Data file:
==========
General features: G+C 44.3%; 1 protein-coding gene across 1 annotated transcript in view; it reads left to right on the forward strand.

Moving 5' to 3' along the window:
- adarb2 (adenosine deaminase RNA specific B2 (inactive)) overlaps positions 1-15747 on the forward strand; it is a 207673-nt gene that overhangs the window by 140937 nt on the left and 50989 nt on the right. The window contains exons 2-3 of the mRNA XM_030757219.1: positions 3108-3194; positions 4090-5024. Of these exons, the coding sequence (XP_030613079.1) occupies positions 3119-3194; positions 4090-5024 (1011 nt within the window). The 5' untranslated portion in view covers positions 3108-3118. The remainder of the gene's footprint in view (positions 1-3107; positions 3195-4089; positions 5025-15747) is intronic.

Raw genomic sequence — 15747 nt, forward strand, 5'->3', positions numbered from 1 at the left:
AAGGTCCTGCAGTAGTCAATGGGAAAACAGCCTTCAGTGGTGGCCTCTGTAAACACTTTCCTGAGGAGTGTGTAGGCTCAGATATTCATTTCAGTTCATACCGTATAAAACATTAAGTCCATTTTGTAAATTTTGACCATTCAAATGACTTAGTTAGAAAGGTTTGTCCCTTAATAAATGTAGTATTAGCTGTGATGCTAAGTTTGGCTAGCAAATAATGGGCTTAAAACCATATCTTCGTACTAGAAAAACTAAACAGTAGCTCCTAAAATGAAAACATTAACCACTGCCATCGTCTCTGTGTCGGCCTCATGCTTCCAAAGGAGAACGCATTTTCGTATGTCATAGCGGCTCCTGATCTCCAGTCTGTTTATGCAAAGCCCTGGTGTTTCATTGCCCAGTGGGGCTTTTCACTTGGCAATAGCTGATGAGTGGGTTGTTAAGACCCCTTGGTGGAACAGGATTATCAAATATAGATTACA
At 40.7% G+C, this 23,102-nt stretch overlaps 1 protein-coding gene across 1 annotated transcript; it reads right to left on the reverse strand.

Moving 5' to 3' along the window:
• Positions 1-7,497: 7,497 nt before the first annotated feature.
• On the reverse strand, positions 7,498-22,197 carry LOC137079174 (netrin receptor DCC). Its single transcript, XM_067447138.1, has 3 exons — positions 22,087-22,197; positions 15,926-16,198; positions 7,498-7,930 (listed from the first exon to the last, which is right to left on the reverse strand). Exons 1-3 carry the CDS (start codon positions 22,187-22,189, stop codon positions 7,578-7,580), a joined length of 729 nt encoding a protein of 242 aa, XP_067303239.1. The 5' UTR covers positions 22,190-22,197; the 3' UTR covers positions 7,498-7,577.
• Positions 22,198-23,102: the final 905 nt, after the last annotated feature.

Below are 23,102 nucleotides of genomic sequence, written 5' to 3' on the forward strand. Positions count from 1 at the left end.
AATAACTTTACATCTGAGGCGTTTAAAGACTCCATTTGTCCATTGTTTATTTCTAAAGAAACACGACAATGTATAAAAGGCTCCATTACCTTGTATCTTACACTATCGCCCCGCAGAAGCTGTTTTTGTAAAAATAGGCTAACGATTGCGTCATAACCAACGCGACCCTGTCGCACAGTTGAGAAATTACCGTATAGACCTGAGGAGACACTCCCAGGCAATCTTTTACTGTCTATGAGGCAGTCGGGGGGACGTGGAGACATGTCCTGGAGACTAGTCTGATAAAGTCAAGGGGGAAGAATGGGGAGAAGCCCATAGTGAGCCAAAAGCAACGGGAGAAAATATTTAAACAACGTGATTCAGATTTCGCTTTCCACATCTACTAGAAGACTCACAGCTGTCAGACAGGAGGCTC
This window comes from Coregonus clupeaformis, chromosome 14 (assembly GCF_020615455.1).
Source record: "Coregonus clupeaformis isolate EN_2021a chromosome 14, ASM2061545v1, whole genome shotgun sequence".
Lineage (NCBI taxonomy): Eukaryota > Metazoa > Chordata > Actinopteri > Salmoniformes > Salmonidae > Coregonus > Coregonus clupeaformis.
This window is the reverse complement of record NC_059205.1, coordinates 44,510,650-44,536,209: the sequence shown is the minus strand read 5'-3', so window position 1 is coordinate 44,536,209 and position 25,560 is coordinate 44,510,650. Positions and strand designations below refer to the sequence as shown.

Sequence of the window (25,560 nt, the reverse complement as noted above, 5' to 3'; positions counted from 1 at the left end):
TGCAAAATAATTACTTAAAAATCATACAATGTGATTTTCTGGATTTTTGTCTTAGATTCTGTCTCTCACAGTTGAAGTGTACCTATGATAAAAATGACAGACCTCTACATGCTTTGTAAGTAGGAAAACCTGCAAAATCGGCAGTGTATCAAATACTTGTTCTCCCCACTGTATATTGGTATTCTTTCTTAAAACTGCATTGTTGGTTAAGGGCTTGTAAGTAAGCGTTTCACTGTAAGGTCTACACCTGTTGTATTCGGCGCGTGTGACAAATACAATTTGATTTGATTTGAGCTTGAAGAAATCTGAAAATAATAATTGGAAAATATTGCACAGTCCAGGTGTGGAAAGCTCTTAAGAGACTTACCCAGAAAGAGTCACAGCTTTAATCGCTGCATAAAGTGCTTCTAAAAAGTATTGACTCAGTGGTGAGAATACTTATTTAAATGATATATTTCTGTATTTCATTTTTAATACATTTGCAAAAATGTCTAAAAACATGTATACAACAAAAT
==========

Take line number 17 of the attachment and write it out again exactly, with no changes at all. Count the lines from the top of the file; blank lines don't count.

Sequence of the window (25,560 nt, the reverse complement as noted above, 5' to 3'; positions counted from 1 at the left end):